Promises and Threats: The Strange Other-worldliness of Jasmine Reimer
I have always felt this feeling of a slow burn when in the room with Jasmine Reimer’s work. The burn is much like the love for a favourite music group, one who keeps inventing themselves over and over and each album you listen to, you love for completely different reasons. Yet you know that the essence of them remains the same throughout the ages.
Small Obstructions, is Reimer’s second solo exhibition with Georgia Scherman Projects and her re-invention is complete with a haunting new array of sculptures. In her new work Reimer diverts from mixing the hard, smooth surface of Apoxie-sculpt with the contrasting surfaces of cushions and household objects to create a new world of sand and papier-mâché totems.
Throughout these various works there are cast fruits and delights protruding from the surfaces of some of sculptures. Slick ruby tomatoes emerge from black sand that looks like a dried lava stalagmite. Others have chocolates, blueberries and avocados, but do not betray their identities until you have spent an appropriate amount of time looking at them. These small pieces of fruits within the works and sculptures are the small obstructions that give the exhibition its title. Indeed, they offer points of interruption in the flesh and stone-like monoliths. I immediately was drawn to the science-fiction aesthetic created by these obstructions and the front space of the gallery that is stylishly painted in a complementary eigengrau grey, building the atmosphere of a post-apocalyptic beach scene. Accordingly, Reimer’s sculptures look like signposts of troubles and hopes from a time past.
Ultimately, the most pleasant aspect of Reimer’s new work is the pronounced anthropomorphic quality of each sculpture. Like a good novel, Reimer sees herself in the work. She takes on the role of both the protagonist and the antagonist in searching for answers and self-actualization in this metaphorical and literal greyness between the various sculptures. Appropriately, the titles of the works are didactic, one being “Promises and Threats” for the two opposing black, cherry-tomato sculptures. However, she allows for the viewers to extract what they will from her immersive world and see as many layers to the work as they want. It is an amazing treat, since I find this increasingly hard to do in Toronto; many of the works exhibited in different galleries mean to trap the viewer’s head inside of a box, rather than set them free to make their own connections.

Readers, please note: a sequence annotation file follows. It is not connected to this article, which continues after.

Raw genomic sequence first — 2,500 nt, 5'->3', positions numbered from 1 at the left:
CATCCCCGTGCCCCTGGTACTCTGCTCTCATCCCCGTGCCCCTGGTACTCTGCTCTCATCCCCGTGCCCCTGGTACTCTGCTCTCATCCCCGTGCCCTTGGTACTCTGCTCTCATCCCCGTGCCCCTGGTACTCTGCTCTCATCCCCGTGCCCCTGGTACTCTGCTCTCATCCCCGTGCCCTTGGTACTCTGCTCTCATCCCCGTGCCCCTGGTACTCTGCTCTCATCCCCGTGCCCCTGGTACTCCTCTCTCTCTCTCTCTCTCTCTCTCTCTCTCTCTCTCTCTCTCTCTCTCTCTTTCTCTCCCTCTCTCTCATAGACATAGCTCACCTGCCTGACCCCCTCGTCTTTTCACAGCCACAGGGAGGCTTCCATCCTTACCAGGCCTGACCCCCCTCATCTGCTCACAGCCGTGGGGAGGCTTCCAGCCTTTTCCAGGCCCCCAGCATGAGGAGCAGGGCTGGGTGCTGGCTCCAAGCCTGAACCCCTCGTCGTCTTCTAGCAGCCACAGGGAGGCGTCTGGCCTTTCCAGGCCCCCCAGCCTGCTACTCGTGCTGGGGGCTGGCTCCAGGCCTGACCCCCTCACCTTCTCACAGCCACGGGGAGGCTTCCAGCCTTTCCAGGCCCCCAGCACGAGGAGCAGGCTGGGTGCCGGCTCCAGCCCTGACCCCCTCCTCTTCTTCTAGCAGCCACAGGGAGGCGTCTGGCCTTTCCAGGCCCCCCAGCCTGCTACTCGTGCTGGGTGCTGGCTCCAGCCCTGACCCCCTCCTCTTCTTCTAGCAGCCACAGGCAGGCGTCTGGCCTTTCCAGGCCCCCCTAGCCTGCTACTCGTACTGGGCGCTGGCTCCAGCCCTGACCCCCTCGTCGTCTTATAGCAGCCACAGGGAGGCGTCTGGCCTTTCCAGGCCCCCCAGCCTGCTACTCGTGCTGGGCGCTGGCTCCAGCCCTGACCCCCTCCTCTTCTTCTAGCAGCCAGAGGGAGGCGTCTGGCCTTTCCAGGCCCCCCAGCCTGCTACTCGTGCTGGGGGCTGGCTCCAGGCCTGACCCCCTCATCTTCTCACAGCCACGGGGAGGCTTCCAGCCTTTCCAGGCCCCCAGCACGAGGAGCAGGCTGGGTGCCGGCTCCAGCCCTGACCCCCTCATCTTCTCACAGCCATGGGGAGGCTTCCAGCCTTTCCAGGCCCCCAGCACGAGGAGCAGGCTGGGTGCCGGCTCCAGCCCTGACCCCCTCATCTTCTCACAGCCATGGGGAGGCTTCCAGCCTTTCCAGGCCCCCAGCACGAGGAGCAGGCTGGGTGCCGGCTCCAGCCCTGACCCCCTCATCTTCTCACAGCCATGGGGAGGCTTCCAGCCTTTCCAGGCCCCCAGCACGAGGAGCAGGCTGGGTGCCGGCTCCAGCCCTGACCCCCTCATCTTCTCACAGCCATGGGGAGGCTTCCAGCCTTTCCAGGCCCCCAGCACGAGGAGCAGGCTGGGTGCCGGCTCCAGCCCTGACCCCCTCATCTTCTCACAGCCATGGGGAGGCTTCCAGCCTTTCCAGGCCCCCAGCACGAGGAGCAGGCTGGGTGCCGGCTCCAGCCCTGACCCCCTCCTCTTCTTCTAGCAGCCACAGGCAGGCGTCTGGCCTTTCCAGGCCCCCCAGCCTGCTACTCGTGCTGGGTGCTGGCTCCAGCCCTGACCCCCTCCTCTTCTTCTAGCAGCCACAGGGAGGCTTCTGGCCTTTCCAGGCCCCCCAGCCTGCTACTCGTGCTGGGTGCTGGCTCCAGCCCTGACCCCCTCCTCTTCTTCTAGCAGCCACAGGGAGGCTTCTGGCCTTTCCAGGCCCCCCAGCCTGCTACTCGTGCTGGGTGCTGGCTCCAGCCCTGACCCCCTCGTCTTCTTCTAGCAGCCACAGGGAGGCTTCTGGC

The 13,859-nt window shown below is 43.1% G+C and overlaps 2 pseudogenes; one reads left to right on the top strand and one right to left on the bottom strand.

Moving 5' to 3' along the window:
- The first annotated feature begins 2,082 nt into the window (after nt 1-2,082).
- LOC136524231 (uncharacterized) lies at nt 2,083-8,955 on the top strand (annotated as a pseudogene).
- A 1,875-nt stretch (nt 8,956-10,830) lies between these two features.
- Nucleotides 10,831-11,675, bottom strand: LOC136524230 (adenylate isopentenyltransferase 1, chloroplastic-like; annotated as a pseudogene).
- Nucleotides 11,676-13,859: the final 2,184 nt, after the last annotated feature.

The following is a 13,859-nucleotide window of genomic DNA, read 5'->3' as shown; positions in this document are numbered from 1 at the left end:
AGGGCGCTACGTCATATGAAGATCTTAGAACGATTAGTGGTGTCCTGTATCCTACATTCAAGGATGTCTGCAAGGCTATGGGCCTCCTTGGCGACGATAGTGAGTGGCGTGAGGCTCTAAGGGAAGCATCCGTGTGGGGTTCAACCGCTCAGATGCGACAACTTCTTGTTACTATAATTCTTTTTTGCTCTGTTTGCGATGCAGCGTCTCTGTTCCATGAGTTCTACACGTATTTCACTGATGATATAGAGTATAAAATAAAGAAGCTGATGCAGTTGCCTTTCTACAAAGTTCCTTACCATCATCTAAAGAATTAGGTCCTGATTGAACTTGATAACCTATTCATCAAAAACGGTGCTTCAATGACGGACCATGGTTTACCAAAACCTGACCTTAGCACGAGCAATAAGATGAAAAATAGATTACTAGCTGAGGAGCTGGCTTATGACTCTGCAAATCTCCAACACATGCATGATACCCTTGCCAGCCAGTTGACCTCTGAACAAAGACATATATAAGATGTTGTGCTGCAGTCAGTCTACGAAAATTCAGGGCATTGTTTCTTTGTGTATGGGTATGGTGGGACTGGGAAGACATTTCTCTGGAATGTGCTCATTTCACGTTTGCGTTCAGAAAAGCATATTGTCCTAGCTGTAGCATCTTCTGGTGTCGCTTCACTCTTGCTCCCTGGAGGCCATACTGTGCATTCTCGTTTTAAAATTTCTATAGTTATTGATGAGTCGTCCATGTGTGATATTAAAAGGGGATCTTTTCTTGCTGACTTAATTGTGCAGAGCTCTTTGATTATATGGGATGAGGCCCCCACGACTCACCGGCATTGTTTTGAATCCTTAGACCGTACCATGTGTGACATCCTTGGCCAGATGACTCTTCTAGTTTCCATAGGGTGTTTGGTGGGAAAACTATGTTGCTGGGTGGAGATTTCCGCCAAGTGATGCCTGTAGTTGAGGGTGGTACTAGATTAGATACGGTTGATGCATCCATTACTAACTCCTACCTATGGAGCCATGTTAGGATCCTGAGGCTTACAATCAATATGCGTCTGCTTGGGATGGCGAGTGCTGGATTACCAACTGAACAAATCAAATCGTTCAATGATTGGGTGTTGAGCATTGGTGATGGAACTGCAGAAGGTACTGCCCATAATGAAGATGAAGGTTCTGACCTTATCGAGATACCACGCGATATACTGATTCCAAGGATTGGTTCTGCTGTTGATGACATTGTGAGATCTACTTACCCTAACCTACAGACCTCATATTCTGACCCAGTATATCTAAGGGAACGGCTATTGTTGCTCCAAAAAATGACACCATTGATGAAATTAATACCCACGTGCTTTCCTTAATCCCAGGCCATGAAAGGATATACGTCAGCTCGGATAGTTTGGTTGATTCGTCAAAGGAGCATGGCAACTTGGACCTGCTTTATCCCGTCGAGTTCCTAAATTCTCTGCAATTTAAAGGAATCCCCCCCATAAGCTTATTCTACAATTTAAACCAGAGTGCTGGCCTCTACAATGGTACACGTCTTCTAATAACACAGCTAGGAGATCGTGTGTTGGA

Luckily, Reimer allows you take it or leave it; you can buy a book with the images of the works accompanied by poems she has written, published by Swimmers Group in Toronto. I looked through this book, although being an artist myself means I have limited dollars to spend. However, I would recommend this publication. It is simple and not overpowering, but acts like a field guide as you walk through the strange and entrancing forms of this other world.
*Exhibition information: February 2 – March 2, 2017, Georgia Scherman Projects, 133 Tecumseth Street, Toronto. Gallery hours: Gallery hours: Wed – Fri 10 am – 5 pm, Sat 11 am – 5 pm.